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by Nick Sullivan, Peter Symonds & Charina Warne | Nov 30, 2016
Intel Compute Stick – getting smaller and better!

Price: $179
  • Basic PC performance with mobile flexibility
  • Ability to run Remote Desktop Services
  • Low in price

The first generation Intel Compute Stick launched only 1 year ago in Q2 of 2015. Whilst the original Compute Stick was a very low performing and sometimes unreliable device, Intel have continued to develop it and have since released 2 more generations of the device.

The latest Compute Stick code named “Cedar City” and “Sterling City” brings to the table a much more powerful device with options from the low end Atom X5—Z8300 CPU up to  m3 and m5 variant CPU’s . No more is this device just for the home multimedia/theatre casting streaming type application (similar to a Chrome Cast or Apple TV) – this very much could be the computer of the future for your average business worker.

We tested the Atom X5-z8300 device in house. It was preloaded with Windows 10 and Bing, a comparatively stripped down variant of Windows to minimize space, and to include only the applications you need to get off the ground. Coupled with 2 GB of RAM and 32 GB of flash storage expandable with Micro SD cards, out of the box, I was actually surprised by the performance.

Whilst this isn’t intended to be a review of the device, because let’s face it there are far better ones here and here, the main thing we were interested in testing was its capability to replace some of the lower end machines in the work place to minimize power consumption. It would  provide that go to machine when there are more bodies than seats. It would perhaps help retire some of those extremely old PC’s that are pushing 6 and 7 years that don’t warrant the cost of a brand new machine. 

The term “thin client” may disappear for good now with the Compute Stick providing more than enough power for general Word processing, Excel, and graphics related applications whilst also working extremely well in a Remote Desktop/Citrix Style applications. With the right connectivity, you can add a second monitor by the way of USB video cards which even the Atom was happy to support.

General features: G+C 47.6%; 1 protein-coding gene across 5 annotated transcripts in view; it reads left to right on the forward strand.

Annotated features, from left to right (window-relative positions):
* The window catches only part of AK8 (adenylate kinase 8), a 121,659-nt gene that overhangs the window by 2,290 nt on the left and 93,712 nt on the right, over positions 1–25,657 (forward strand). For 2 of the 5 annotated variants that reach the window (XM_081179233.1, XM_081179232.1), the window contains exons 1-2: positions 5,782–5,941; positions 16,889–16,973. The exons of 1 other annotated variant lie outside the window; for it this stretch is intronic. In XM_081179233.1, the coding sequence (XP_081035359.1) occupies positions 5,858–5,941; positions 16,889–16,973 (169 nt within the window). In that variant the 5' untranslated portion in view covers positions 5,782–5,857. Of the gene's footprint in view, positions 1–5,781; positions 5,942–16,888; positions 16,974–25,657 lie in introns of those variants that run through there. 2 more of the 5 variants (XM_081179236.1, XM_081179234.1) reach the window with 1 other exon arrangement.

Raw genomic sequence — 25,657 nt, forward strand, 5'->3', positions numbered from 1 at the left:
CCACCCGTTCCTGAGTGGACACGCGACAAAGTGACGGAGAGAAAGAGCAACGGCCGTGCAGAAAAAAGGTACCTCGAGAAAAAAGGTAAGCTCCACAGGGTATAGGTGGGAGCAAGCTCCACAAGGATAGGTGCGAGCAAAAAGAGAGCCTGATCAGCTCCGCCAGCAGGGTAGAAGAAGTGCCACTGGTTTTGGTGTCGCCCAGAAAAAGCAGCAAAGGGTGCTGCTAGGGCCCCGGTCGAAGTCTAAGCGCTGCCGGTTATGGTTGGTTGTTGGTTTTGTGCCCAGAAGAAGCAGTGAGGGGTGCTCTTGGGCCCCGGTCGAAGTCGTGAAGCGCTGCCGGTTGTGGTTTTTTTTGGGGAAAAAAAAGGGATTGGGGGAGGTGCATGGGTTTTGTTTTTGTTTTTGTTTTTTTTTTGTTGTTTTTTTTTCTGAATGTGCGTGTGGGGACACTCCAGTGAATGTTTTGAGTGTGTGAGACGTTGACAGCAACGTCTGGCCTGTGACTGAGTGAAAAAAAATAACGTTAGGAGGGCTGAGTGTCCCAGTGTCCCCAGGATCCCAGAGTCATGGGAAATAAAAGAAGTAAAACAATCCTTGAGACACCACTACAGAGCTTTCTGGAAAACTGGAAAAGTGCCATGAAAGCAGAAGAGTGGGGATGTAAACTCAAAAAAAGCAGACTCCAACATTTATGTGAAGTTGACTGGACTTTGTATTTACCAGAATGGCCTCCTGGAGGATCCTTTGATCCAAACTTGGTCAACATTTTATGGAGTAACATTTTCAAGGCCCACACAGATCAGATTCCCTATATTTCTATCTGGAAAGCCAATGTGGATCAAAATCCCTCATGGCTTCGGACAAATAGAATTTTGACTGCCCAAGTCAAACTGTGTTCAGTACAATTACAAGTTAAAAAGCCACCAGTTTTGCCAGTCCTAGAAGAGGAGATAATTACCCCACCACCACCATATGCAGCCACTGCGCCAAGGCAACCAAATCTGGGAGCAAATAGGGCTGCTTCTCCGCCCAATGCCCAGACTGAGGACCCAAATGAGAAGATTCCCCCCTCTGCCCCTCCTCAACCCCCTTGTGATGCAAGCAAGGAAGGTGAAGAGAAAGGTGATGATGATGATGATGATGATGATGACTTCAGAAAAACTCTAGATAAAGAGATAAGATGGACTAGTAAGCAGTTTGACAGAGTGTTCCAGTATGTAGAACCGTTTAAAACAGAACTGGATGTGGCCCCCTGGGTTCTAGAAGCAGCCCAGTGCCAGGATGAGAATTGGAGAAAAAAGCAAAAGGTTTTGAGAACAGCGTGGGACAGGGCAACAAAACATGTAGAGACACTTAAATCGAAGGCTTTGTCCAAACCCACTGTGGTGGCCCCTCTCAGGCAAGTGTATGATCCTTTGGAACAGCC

They work very well, achieving what we believe to have been Intel’s design objective, happily streaming 1080P video via 802.11 AC WiFi or a USB HDD plugged directly into the device. The bundled Intel remote keyboard works well, but we still preferred either a wireless or Bluetooth keyboard option. 

Keep in mind they do only run Windows 10 with Bing. That is considered a home style variant of Windows (cannot join a domain) and without expansion via the way of SD card, you are limited to about 11 GB of space after Windows – again targeting that multimedia or thin client type applications.

Overall though, at $179 for a power saving, space saving, money saving device that was only first released last year, they have come a long way. To think they are now also packing a mobile variant of the core i3 and core i5 (our core business machine specification), it can’t be long before we also see more flash storage, more memory, USB type C, and a whole lot more connectivity options for these tiny little power houses.


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Price: $99

  • 12 hour battery life
  • Compact at only 61cm
  • Easy wireless connectivity

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    Price: $99.95 (On Sale)
  • Advance ergonomic design
  • Separate number pad for flexibility
  • True comfort for lasting productivity
  • Easy wireless connectivity

    27” Samsung Curved Monitor
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  • Super slim curved design
  • 3000:1 contrast ratio
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